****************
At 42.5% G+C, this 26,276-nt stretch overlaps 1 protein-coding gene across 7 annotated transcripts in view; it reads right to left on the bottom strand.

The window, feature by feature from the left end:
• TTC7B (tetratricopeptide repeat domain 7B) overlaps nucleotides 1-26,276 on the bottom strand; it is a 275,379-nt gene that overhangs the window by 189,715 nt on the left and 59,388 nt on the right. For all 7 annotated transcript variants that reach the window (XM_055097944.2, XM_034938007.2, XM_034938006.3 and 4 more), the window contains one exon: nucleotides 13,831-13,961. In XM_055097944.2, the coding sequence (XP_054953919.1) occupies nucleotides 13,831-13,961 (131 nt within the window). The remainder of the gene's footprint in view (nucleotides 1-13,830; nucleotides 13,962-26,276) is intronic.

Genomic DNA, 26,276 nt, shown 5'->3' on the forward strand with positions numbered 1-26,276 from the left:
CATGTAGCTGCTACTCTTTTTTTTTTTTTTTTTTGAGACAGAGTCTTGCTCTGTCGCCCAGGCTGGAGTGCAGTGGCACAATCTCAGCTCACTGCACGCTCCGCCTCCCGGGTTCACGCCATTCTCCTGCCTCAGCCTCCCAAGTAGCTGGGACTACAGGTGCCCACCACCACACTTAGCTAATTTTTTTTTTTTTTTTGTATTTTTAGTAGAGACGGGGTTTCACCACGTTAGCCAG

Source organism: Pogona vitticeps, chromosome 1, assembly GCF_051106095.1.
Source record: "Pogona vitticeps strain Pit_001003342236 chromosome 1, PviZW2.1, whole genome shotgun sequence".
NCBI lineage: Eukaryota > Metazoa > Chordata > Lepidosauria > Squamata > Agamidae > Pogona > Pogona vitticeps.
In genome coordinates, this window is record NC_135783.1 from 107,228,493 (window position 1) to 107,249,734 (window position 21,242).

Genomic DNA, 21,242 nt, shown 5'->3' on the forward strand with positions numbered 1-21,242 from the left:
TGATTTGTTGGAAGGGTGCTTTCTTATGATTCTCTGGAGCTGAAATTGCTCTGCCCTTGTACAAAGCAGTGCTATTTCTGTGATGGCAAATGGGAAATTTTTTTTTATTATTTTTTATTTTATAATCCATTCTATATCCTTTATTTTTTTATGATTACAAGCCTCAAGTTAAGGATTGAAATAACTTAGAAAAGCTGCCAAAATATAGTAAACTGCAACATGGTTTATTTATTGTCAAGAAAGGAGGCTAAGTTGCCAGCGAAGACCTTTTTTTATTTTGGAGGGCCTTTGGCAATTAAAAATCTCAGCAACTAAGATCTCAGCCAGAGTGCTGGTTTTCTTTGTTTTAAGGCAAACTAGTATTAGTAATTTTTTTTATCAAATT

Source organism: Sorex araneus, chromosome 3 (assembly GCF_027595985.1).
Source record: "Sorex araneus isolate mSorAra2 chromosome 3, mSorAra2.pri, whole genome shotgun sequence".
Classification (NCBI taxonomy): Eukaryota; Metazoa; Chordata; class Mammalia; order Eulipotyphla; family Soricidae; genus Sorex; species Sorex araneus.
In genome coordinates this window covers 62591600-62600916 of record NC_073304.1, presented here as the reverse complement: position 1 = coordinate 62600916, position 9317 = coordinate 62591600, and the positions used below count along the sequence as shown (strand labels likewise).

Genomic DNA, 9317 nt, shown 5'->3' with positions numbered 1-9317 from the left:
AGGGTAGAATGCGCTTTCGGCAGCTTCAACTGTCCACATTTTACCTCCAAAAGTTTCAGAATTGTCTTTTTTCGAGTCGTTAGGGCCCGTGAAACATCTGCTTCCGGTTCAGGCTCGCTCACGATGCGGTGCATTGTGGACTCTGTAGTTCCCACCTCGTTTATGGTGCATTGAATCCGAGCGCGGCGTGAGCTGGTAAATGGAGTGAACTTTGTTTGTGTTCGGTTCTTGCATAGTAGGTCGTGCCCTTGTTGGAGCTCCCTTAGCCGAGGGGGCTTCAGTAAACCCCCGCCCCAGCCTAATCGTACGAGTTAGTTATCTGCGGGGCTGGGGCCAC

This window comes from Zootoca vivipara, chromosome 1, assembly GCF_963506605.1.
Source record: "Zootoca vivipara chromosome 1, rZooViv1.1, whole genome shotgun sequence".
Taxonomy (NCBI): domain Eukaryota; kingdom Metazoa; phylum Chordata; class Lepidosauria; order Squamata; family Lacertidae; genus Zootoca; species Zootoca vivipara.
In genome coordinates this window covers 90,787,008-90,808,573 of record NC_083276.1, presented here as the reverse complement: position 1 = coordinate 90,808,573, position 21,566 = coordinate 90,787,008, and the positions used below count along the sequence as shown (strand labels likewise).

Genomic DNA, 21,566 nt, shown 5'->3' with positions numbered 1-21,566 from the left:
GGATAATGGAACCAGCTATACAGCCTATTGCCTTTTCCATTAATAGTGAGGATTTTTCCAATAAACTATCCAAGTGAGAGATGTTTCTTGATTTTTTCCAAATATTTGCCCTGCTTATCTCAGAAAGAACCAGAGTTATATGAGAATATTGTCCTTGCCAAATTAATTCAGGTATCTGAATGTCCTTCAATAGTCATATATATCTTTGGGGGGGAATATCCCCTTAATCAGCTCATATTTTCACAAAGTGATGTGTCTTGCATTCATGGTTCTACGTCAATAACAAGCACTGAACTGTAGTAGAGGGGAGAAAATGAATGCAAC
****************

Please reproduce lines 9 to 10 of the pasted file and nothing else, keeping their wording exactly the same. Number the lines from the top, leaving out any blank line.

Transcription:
In genome coordinates, this window is record NC_135783.1 from 107,228,493 (window position 1) to 107,249,734 (window position 21,242).

Genomic DNA, 21,242 nt, shown 5'->3' on the forward strand with positions numbered 1-21,242 from the left: